I wonder if Tim Burton has a monkey butler at home. I ask this because I think anyone who can come up with the kind of flights of fancy he puts on screen probably has a monkey butler and other strange and wonderful things kicking around the house to feed his imagination. His latest film, a retelling of “Alice in Wonderland,” benefits from his rich visual style.
Using the original Lewis Carroll stories as a stepping stone, in this reimagined version of the classic tale Alice Kingsley (Mia Wasikowska) is 19 years old. She’s a dreamer in a world of pragmatists who, on the advice of her late father, tries to imagine six impossible things before breakfast each day. This sets her at odds with almost everyone, including her family who think marrying her off to the churlish and haughty Lord Hamish will settle her down. At their engagement party she flees his very public proposal, disappearing into the garden and falling down a rabbit hole into Underland. It’s her second trip to the place she calls Wonderland. Ten years previous she been there but has no memory of it. On this visit she meets an odd assortment of characters including the Cheshire Cat (Stephen Fry), the White Rabbit (Michael Sheen), Absolem, the Caterpillar (Alan Rickman) and the strangest one of all, the Mad Hatter (Johnny Depp). They convince her she needs to help them overthrow the evil Red Queen (Helena Bonham Carter) by slaying the terrifying Jabberwock (Christopher Lee).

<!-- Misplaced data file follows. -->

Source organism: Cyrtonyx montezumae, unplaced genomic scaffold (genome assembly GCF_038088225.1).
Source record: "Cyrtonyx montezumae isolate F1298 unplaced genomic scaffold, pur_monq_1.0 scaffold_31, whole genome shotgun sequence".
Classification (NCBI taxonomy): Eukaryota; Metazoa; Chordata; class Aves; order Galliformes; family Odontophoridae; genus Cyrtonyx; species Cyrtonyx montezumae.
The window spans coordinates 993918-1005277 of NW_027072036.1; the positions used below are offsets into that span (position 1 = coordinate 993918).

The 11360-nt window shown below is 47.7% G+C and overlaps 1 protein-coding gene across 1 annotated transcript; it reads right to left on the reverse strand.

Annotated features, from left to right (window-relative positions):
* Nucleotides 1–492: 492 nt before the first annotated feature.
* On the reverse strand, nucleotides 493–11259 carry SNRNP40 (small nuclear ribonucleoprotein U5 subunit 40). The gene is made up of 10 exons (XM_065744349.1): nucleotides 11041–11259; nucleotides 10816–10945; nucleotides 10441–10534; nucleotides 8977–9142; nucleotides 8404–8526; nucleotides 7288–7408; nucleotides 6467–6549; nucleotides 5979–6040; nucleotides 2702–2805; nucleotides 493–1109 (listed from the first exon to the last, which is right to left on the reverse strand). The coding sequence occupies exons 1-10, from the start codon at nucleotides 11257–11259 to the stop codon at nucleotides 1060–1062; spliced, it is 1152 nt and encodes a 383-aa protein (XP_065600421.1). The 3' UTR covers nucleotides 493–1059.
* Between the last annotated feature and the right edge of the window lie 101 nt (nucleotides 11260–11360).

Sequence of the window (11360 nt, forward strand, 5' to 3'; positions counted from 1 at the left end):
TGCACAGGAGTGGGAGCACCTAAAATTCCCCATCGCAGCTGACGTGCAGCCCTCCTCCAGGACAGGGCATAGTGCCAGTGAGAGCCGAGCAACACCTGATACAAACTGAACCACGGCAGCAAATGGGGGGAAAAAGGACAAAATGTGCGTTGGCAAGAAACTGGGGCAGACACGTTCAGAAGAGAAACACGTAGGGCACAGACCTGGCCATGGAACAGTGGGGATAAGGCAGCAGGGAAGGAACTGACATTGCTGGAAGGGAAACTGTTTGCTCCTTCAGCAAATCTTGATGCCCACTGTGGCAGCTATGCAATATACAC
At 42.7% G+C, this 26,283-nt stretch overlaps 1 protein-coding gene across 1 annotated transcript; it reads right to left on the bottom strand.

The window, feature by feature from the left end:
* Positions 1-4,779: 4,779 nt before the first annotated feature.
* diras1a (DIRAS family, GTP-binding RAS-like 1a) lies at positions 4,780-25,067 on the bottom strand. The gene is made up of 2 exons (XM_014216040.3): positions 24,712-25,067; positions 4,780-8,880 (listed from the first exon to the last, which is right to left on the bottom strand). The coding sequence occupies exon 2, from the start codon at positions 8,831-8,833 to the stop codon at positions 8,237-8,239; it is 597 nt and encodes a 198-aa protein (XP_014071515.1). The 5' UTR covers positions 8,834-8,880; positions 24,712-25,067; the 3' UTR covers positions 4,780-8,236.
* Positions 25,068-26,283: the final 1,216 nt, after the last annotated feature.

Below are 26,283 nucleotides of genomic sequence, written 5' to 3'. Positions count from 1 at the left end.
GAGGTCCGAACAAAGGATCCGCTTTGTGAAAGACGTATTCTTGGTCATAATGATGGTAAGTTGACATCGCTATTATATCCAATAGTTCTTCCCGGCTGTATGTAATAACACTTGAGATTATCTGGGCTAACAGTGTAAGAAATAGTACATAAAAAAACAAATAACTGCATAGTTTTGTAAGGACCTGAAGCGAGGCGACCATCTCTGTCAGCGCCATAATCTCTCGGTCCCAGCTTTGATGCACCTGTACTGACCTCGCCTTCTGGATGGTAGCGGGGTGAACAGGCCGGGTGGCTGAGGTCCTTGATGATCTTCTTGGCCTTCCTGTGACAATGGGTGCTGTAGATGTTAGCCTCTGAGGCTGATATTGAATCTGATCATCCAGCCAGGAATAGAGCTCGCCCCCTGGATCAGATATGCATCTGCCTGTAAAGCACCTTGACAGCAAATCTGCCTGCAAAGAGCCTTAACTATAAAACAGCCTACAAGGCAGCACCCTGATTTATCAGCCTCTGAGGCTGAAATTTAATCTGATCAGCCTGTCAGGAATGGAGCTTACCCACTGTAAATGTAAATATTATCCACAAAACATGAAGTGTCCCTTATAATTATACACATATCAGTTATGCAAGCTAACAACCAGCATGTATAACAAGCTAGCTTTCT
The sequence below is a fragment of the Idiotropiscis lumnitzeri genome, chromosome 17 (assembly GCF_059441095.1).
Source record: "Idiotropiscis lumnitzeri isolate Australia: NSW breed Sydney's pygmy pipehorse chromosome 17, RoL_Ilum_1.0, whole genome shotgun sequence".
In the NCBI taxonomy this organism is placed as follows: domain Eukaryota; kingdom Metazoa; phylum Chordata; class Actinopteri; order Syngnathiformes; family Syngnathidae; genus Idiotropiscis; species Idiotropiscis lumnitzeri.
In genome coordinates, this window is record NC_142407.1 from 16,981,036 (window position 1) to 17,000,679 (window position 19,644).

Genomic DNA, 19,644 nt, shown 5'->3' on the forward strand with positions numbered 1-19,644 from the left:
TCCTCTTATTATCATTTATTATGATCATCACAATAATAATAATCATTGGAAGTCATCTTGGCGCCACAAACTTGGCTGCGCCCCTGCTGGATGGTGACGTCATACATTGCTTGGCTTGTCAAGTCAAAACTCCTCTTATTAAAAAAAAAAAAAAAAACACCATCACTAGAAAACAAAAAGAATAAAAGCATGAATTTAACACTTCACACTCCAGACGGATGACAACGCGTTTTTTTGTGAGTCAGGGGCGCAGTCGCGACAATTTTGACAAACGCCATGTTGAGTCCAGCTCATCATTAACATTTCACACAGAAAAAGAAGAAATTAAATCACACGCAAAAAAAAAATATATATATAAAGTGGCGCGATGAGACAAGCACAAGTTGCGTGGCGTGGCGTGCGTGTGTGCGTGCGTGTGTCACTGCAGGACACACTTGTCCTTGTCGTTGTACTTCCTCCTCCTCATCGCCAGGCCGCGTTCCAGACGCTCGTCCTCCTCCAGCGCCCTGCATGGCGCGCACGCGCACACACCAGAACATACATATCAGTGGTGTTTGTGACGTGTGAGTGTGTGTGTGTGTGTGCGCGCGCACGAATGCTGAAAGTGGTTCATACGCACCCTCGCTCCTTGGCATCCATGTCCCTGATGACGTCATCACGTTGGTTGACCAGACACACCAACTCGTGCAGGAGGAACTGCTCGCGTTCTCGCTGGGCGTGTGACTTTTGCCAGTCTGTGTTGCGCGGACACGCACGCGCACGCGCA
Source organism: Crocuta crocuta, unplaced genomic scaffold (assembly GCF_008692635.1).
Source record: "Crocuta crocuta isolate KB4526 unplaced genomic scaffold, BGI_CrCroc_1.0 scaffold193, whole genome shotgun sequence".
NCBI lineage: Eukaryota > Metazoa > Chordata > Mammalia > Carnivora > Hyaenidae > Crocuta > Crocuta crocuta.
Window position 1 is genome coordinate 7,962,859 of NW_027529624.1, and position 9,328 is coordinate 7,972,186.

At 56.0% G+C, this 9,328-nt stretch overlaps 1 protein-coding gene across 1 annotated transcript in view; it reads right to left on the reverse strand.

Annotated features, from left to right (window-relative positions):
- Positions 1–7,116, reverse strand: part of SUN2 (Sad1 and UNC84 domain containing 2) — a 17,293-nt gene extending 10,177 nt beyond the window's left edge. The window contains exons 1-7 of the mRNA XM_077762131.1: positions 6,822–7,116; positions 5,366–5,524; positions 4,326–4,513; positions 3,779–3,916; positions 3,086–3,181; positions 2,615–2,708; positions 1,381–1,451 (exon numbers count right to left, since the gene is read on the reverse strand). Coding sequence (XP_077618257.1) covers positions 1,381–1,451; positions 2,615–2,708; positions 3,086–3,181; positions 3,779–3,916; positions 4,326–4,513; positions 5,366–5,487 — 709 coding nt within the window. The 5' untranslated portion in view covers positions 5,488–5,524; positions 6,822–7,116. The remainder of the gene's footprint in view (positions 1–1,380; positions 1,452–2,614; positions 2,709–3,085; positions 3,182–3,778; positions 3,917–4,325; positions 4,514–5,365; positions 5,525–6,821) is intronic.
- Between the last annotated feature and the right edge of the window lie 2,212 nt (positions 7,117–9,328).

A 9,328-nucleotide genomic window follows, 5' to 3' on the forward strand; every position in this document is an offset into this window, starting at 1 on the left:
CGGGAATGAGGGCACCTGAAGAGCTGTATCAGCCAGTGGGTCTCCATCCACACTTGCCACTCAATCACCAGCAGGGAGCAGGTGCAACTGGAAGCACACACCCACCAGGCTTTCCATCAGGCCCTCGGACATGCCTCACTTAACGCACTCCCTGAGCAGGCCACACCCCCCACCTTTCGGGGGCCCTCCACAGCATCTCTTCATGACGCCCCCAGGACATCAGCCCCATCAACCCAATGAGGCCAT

Burton has always made films about outsiders—think Edward Scissorhands, Ed Wood Jr. and Willy Wonka—and in Alice he has found another one to focus his camera on. As a headstrong young woman who doesn’t quite fit the mold of Victorian England she a perfect character for Burton. Like his most famous characters she lives in a world of dreams but unlike his best realized characters she isn’t nearly as interesting. As a result, despite the beautiful visuals and the eye popping 3-D, “Alice in Wonderland” is a bit of a flat line.
Sadly much of the problem lies with Wasikowska. She is delicately beautiful in a way that would very likely leave Lewis Carroll weak in the knees and after her stint on the television show “In Treatment,” we know she can act, but she rarely looks really engaged with the character. Perhaps it is that she spent the entire time acting against a green screen and didn’t get to actually interact with her co-stars very often, but she’s a little too low key to be at the center of a large, fanciful film.
It’s not a complete wash, however. Burton overloads the screen with eccentric and interesting visuals and has succeeded in creating a dream-like version of “Alice in Wonderland.” Unfortunately, like most dreams, when it’s over it’s quickly forgotten.
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